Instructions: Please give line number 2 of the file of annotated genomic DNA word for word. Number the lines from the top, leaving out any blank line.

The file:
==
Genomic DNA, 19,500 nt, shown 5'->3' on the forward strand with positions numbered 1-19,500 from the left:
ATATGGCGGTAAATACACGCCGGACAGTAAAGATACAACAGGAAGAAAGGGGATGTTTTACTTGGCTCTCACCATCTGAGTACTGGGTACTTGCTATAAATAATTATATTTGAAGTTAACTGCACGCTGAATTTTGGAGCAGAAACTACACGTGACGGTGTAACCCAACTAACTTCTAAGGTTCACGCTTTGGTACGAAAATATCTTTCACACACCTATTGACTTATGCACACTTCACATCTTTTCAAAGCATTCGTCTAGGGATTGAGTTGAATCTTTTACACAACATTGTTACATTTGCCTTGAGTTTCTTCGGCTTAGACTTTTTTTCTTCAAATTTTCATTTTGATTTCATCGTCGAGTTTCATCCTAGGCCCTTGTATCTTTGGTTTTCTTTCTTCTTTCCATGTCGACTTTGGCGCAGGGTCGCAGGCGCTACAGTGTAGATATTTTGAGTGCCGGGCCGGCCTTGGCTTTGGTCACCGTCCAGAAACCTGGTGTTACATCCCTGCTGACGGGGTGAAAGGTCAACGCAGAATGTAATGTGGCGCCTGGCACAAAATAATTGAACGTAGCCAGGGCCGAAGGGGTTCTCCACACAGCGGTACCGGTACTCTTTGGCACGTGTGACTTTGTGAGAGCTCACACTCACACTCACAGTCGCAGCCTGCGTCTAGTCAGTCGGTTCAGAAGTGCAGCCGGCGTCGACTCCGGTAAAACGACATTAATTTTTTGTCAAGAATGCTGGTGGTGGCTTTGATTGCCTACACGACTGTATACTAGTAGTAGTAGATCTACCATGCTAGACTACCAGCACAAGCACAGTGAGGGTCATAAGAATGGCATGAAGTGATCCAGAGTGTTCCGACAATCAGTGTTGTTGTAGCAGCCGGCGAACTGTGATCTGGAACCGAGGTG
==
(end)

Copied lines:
ATATGGCGGTAAATACACGCCGGACAGTAAAGATACAACAGGAAGAAAGGGGATGTTTTACTTGGCTCTCACCATCTGAGTACTGGGTACTTGCTATAAATAATTATATTTGAAGTTAACTGCACGCTGAATTTTGGAGCAGAAACTACACGTGACGGTGTAACCCAACTAACTTCTAAGGTTCACGCTTTGGTACGAAAATATCTTTCACACACCTATTGACTTATGCACACTTCACATCTTTTCAAAGCATTCGTCTAGGGATTGAGTTGAATCTTTTACACAACATTGTTACATTTGCCTTGAGTTTCTTCGGCTTAGACTTTTTTTCTTCAAATTTTCATTTTGATTTCATCGTCGAGTTTCATCCTAGGCCCTTGTATCTTTGGTTTTCTTTCTTCTTTCCATGTCGACTTTGGCGCAGGGTCGCAGGCGCTACAGTGTAGATATTTTGAGTGCCGGGCCGGCCTTGGCTTTGGTCACCGTCCAGAAACCTGGTGTTACATCCCTGCTGACGGGGTGAAAGGTCAACGCAGAATGTAATGTGGCGCCTGGCACAAAATAATTGAACGTAGCCAGGGCCGAAGGGGTTCTCCACACAGCGGTACCGGTACTCTTTGGCACGTGTGACTTTGTGAGAGCTCACACTCACACTCACAGTCGCAGCCTGCGTCTAGTCAGTCGGTTCAGAAGTGCAGCCGGCGTCGACTCCGGTAAAACGACATTAATTTTTTGTCAAGAATGCTGGTGGTGGCTTTGATTGCCTACACGACTGTATACTAGTAGTAGTAGATCTACCATGCTAGACTACCAGCACAAGCACAGTGAGGGTCATAAGAATGGCATGAAGTGATCCAGAGTGTTCCGACAATCAGTGTTGTTGTAGCAGCCGGCGAACTGTGATCTGGAACCGAGGTG